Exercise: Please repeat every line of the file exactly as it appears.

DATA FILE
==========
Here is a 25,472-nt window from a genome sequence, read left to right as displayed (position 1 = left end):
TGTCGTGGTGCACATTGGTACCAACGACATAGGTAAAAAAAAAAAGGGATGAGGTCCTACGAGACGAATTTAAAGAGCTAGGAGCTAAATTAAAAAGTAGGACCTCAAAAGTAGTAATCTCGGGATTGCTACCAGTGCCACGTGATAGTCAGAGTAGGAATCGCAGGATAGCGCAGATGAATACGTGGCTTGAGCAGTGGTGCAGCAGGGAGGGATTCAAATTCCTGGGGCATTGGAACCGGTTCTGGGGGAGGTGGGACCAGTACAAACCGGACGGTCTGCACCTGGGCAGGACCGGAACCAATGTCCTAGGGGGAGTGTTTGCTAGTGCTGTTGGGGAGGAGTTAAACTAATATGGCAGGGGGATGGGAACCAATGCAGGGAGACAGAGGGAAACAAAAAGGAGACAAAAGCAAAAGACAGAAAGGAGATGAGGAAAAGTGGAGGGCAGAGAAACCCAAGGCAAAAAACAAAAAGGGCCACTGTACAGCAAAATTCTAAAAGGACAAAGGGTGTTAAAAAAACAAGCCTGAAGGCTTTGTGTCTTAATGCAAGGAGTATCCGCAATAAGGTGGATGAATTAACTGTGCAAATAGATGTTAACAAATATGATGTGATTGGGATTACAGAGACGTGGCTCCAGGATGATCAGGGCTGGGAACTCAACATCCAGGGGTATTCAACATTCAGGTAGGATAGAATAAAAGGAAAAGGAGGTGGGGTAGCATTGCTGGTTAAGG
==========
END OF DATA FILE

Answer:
Here is a 25,472-nt window from a genome sequence, read left to right as displayed (position 1 = left end):
TGTCGTGGTGCACATTGGTACCAACGACATAGGTAAAAAAAAAAAGGGATGAGGTCCTACGAGACGAATTTAAAGAGCTAGGAGCTAAATTAAAAAGTAGGACCTCAAAAGTAGTAATCTCGGGATTGCTACCAGTGCCACGTGATAGTCAGAGTAGGAATCGCAGGATAGCGCAGATGAATACGTGGCTTGAGCAGTGGTGCAGCAGGGAGGGATTCAAATTCCTGGGGCATTGGAACCGGTTCTGGGGGAGGTGGGACCAGTACAAACCGGACGGTCTGCACCTGGGCAGGACCGGAACCAATGTCCTAGGGGGAGTGTTTGCTAGTGCTGTTGGGGAGGAGTTAAACTAATATGGCAGGGGGATGGGAACCAATGCAGGGAGACAGAGGGAAACAAAAAGGAGACAAAAGCAAAAGACAGAAAGGAGATGAGGAAAAGTGGAGGGCAGAGAAACCCAAGGCAAAAAACAAAAAGGGCCACTGTACAGCAAAATTCTAAAAGGACAAAGGGTGTTAAAAAAACAAGCCTGAAGGCTTTGTGTCTTAATGCAAGGAGTATCCGCAATAAGGTGGATGAATTAACTGTGCAAATAGATGTTAACAAATATGATGTGATTGGGATTACAGAGACGTGGCTCCAGGATGATCAGGGCTGGGAACTCAACATCCAGGGGTATTCAACATTCAGGTAGGATAGAATAAAAGGAAAAGGAGGTGGGGTAGCATTGCTGGTTAAGG